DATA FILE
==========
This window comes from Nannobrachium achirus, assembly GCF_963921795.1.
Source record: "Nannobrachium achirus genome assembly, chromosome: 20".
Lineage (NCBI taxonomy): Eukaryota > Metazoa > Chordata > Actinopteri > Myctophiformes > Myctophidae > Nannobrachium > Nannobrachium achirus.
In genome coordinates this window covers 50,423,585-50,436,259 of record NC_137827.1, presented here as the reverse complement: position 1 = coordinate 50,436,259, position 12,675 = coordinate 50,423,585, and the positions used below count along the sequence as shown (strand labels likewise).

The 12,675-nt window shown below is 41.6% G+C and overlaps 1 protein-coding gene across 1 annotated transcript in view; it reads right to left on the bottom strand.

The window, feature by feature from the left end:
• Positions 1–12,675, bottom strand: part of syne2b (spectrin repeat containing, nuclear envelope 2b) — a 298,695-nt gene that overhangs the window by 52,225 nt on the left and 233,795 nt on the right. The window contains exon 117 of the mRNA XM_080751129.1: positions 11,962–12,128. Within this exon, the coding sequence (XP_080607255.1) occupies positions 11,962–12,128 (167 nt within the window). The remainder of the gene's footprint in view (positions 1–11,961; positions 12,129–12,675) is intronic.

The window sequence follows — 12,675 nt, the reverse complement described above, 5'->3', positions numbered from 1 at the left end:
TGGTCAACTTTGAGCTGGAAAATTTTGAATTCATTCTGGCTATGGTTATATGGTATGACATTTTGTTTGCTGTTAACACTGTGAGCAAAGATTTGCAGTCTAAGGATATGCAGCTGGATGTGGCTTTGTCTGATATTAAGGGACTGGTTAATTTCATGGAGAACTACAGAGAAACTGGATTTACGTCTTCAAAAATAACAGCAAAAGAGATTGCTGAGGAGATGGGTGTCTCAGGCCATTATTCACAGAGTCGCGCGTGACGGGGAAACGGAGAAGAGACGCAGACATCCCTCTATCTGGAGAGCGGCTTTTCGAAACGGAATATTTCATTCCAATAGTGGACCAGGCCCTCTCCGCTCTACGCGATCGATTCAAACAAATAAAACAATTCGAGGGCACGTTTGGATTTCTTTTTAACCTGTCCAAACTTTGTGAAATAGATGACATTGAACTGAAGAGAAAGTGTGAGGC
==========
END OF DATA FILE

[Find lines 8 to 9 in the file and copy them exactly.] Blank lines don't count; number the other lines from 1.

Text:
The window sequence follows — 12,675 nt, the reverse complement described above, 5'->3', positions numbered from 1 at the left end:
TGGTCAACTTTGAGCTGGAAAATTTTGAATTCATTCTGGCTATGGTTATATGGTATGACATTTTGTTTGCTGTTAACACTGTGAGCAAAGATTTGCAGTCTAAGGATATGCAGCTGGATGTGGCTTTGTCTGATATTAAGGGACTGGTTAATTTCATGGAGAACTACAGAGAAACTGGATTTACGTCTTCAAAAATAACAGCAAAAGAGATTGCTGAGGAGATGGGTGTCTCAGGCCATTATTCACAGAGTCGCGCGTGACGGGGAAACGGAGAAGAGACGCAGACATCCCTCTATCTGGAGAGCGGCTTTTCGAAACGGAATATTTCATTCCAATAGTGGACCAGGCCCTCTCCGCTCTACGCGATCGATTCAAACAAATAAAACAATTCGAGGGCACGTTTGGATTTCTTTTTAACCTGTCCAAACTTTGTGAAATAGATGACATTGAACTGAAGAGAAAGTGTGAGGC